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Title: Female robots and cyborgs : identity, technology and gender in mainstream cinema
Authors: Borg, Mandy
Keywords: Technology and women
Human body and technology in motion pictures
Sex role in motion pictures
Feminine beauty (Aesthetics)
Issue Date: 2018
Citation: Borg, M. (2018). Female robots and cyborgs : identity, technology and gender in mainstream cinema (Master's dissertation).
Abstract: The rapid advancement in the technological industry, including the creation of Artificial Intelligence and human augmentation, is altering the relationship between humans and technology. This manipulation of the natural world is transgressing the boundaries between flesh and metal, which is in turn changing the way we perceive human identity and the structure of society. Technology thus has the potential to have a profound effect on the way we regard each other as men and women, providing a possible vehicle for the dissolution of gender binaries. Nonetheless, technology often constructs womanhood in ways which proclaim common gender tropes. This is particularly evident in the production and use of real life sex robots currently on the market, the large majority of which are gendered female, and in the representations of female robots and cyborgs on screen. These female-gendered technological objects are often made to represent an "ideal" woman – one that is passive, highly-sexualised and easily objectified. This reflects the way we perceive women in real life and continues to reinforce these perceptions. The idealisation of female bodies, despite not being a recent phenomenon, is now reaching new heights because of the possibility of designing the ideal woman according to one‟s tastes. This dissertation analyses the way that female robots and cyborgs are represented in contemporary science fiction and how this reflects contemporary cultural anxieties about gender. It uses film as representative of the relationship between technology and gender, focusing on the way female mechanical characters are presented in Ex-Machina (2015) and Ghost in the Shell (2017). Drawing on the theories of Donna Haraway, Naomi Wolf, N. Katherine Hayles, Marshall McLuhan and Laura Mulvey, this dissertation argues that the robot is a manifestation of the objectification of women in society. The representation of female cyborgs and robotic characters in these films stages a struggle between the liberation of fixed gender constructions and the reinforcement of gender stereotypes. While film can represent efforts to liberate women from patriarchal conventions, it often also plays into the stereotype of passive, objectified women. This dissertation thus draws upon the analyses of cinematic representations to make the case that the way identity, gender and technology are represented in mainstream cinema, not only reflect how we perceive gender, but also how we could think of it in the future.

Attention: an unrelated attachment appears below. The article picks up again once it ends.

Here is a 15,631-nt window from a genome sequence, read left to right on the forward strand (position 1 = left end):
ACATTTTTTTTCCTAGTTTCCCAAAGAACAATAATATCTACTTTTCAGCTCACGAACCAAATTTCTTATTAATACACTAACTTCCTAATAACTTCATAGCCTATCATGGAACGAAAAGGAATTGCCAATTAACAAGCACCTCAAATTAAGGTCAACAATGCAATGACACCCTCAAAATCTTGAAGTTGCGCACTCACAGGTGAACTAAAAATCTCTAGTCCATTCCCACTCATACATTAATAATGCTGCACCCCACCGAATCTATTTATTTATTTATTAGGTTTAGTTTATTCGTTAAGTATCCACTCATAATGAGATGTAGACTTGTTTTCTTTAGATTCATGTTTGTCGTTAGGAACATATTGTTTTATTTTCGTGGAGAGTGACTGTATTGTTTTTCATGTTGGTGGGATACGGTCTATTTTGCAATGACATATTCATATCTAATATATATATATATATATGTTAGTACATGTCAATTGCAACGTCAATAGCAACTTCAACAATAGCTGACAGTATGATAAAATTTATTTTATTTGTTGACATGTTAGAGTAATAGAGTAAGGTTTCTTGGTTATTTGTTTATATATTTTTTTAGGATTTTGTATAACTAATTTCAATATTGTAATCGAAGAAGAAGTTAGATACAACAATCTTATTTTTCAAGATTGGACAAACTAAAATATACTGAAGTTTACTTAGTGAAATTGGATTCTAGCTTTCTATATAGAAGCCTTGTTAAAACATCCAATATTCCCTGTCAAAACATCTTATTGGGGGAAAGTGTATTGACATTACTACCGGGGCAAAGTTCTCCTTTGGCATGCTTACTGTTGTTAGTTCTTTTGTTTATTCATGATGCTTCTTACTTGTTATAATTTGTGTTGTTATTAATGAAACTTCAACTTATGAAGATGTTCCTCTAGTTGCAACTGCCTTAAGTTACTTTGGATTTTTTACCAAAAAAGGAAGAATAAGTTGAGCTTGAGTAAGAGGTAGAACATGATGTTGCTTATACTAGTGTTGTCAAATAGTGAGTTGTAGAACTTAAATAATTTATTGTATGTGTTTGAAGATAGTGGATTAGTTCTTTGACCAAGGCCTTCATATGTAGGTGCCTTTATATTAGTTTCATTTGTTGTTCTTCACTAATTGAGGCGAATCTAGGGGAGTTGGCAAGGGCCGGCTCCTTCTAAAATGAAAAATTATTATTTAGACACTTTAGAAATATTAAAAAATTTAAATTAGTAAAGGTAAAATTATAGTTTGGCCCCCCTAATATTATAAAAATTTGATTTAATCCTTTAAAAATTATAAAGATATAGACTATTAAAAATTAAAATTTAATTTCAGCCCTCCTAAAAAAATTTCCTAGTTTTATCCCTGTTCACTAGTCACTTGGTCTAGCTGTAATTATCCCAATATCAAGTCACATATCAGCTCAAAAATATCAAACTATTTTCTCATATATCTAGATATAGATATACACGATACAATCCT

Description: M.A.ENGLISH
Appears in Collections:Dissertations - FacArt - 2018
Dissertations - FacArtEng - 2018

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